For Stephens, the use of digital humanities allows for a more stimulated classroom. "You can approach a sophisticated scholarly question that through more traditional techniques you could not talk about and make it intriguing to the students," she said.
The workshop also allowed graduate students to share projects they are working on that make use of digital tools.
One student, Scott Arcenas, presented the ORBIS project, an initiative headed by Classics Department chair Walter Scheidel. The digital mapping project aims to create a cohesive and interactive map of the Roman Empire by bringing together information from many different sources.
Another graduate student, Jon Weiland, presented on his work in geographic information systems and digital mapping.
Weiland uses interactive maps in his work on gladiators to bring together multiple sources to provide a more comprehensive picture of gladiatorial history, including the arenas where they fought and how they traveled.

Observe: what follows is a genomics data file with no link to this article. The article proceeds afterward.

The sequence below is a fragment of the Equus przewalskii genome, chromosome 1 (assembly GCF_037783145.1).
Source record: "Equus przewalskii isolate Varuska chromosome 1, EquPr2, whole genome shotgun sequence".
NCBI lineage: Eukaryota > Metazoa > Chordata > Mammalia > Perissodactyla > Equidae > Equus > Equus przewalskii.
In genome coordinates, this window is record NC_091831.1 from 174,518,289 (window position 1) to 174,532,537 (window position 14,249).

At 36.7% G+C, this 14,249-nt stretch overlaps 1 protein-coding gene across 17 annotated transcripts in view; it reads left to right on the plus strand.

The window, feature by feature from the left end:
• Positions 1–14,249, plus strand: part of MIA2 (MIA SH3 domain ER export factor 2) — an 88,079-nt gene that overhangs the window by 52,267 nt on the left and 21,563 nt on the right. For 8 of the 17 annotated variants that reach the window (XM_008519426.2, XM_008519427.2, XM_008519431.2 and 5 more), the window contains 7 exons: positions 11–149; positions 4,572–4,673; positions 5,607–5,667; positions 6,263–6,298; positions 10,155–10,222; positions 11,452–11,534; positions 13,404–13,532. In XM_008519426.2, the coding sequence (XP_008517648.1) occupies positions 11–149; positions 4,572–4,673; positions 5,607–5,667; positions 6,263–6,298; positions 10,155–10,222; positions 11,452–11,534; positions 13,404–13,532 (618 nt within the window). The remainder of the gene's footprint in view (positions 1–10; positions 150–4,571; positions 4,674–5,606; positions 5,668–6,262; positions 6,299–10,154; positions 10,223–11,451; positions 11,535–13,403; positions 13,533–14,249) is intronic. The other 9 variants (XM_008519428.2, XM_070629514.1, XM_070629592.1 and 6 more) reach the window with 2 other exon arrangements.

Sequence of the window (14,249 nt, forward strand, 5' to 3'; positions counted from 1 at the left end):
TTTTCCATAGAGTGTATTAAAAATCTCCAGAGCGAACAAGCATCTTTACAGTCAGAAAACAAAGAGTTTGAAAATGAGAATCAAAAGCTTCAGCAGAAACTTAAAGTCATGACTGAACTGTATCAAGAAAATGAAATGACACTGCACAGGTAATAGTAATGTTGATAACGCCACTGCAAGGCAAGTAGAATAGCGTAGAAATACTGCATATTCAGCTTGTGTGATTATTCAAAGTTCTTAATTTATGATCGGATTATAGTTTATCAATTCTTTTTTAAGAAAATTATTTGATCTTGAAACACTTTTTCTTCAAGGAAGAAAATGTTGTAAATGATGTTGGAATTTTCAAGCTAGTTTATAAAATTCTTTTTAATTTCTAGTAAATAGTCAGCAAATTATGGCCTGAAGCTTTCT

Most important, he said, is that "all this technology is available and relatively easy to learn how to use."
A unique moment of opportunity
Stephens sees the digital changes in education as marking the next step for, rather than the end of, the humanities.
As Arthur-Montagne said: "The humanities have been helping arrange, contextualize and organize masses of information forever, even before technology, which is more relevant than ever in this age of information.
"I am interested in digital tools not because there is a crisis, but rather because there are new avenues and opportunities for presenting the same sort of findings that we always have been finding."
Stephens said the humanities are witnessing a unique moment of opportunity in an era of mass information, communication and digitization: "Being more on top of who the students are and what they use is vital. In this sense I think the humanities is really exciting right now."
Tom Winterbottom is a doctoral candidate in Iberian and Latin American cultures at Stanford. For more news about the humanities at Stanford, visit the Human Experience.